Planting Fields Arboretum State Historic Park, which includes the Coe Hall Historic House Museum, is an arboretum and state park covering over 400 acres (160 ha) located in the village of Upper Brookville in the town of Oyster Bay, New York.
Ulmus davidiana var. japonica, the Japanese elm, is one of the larger and more graceful Asiatic elms, endemic to much of continental northeast Asia and Japan, where it grows in swamp forest on young alluvial soils, although much of this habitat has now been lost to intensive rice cultivation.
De libris revolutionum Copernici narratio prima, usually referred to as Narratio Prima, is an abstract of Nicolaus Copernicus' heliocentric theory, written by Georg Joachim Rheticus in 1540. It is an introduction to Copernicus's major work, De revolutionibus orbium coelestium, published in 1543, largely due to Rheticus's instigation. Narratio Prima is the first printed publication of Copernicus's theory.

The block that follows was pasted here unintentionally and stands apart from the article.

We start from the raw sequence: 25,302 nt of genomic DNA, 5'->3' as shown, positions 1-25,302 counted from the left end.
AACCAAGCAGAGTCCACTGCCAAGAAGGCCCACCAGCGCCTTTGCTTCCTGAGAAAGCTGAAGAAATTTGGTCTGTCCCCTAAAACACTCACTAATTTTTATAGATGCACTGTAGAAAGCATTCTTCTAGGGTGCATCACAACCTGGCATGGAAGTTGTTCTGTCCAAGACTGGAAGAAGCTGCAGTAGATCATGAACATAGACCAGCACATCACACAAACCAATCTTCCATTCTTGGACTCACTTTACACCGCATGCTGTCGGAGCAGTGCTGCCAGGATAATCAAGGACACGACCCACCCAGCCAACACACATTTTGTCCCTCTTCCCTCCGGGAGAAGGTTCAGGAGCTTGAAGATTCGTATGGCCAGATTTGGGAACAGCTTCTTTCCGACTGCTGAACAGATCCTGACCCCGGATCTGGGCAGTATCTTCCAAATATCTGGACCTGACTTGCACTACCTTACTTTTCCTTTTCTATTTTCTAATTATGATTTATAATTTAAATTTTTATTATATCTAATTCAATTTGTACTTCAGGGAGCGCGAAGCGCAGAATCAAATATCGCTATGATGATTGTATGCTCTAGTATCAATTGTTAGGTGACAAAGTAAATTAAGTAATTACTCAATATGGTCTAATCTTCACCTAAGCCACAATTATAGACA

The hybrid elm cultivar Ulmus × hollandica 'Belgica', one of a number of hybrids arising from the crossing of Wych Elm with a variety of Field Elm, was reputedly raised in the nurseries of the Abbey of the Dunes, Veurne, in 1694. Popular throughout Belgium and the Netherlands in the 19th century both as an ornamental and as a shelter-belt tree, it was the 'Hollandse iep' in these countries, as distinct from the tree known as 'Dutch Elm' in Great Britain and Ireland since the 17th century: Ulmus × hollandica 'Major'. In Francophone Belgium it was known as orme gras de Malines.
Ulmus 'Urban' is an American hybrid elm cultivar selected from the progeny of a controlled crossing of the Siberian Elm Ulmus pumila with the Dutch clone '148' in 1958 by Toru Arisumi of the USDA at Columbus, Ohio. Clone '148' had been sent to the USA from the Netherlands in 1952 by Johanna Went, leader of the elm research team at the Willie Commelin Scholten Phytopathology Laboratory in Baarn.